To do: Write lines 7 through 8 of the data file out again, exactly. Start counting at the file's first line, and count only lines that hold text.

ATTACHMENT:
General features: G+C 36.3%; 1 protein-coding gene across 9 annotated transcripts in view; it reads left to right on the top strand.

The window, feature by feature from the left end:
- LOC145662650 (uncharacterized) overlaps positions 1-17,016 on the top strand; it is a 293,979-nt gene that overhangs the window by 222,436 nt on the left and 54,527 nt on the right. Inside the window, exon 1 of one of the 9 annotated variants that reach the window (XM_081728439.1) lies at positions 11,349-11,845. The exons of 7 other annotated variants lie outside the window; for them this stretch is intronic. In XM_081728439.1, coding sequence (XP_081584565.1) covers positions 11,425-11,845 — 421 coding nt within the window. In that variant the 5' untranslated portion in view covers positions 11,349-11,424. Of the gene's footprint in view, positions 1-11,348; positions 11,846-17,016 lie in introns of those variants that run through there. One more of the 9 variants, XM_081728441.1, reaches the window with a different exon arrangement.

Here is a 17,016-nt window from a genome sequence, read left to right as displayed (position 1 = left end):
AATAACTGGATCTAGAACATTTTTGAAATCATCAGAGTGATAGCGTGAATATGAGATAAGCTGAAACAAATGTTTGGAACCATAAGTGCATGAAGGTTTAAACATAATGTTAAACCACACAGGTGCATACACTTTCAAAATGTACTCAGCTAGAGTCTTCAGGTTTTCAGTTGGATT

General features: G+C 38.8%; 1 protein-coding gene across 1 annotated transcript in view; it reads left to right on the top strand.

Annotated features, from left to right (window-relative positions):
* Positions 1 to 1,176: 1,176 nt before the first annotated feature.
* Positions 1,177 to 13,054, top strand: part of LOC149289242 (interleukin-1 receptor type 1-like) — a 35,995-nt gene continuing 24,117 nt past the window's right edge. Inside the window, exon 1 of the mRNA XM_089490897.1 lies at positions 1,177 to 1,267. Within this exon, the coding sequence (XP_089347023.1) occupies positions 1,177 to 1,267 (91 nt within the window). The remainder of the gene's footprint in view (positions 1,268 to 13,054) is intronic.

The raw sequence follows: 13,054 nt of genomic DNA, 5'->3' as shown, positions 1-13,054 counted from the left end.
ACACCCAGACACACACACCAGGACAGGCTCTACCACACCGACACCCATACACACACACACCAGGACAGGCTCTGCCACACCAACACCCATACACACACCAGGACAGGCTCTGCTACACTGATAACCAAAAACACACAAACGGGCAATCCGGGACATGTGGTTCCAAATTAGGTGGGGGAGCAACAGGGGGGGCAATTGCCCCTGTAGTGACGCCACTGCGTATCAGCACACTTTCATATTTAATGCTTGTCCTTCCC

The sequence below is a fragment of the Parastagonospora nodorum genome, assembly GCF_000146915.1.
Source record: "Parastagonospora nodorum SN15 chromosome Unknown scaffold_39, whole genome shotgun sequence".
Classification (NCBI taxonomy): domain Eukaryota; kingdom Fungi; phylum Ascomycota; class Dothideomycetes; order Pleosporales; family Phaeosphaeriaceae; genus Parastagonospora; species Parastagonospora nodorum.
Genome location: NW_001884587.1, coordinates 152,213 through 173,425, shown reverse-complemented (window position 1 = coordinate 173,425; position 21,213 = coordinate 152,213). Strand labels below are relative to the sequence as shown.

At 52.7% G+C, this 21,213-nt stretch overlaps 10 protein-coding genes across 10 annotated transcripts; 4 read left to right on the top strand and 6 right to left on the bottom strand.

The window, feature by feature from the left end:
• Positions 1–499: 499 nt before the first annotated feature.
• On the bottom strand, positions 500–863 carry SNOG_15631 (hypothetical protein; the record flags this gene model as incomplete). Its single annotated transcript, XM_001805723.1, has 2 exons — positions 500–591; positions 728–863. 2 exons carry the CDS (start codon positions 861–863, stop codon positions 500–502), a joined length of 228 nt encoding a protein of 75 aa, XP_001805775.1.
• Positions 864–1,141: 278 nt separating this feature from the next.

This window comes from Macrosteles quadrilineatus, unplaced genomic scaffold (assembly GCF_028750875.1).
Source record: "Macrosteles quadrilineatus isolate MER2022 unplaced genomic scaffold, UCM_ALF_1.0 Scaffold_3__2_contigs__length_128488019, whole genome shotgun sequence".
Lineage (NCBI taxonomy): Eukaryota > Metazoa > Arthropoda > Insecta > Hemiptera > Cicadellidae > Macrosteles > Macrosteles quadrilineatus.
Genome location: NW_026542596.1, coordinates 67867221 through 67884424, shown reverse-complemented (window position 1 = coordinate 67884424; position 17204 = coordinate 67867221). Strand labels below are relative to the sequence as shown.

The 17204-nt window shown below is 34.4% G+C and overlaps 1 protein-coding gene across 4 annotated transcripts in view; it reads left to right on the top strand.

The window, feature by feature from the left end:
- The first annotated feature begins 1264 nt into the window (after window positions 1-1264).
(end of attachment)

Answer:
Annotated features, from left to right (window-relative positions):
* Positions 1 to 1,176: 1,176 nt before the first annotated feature.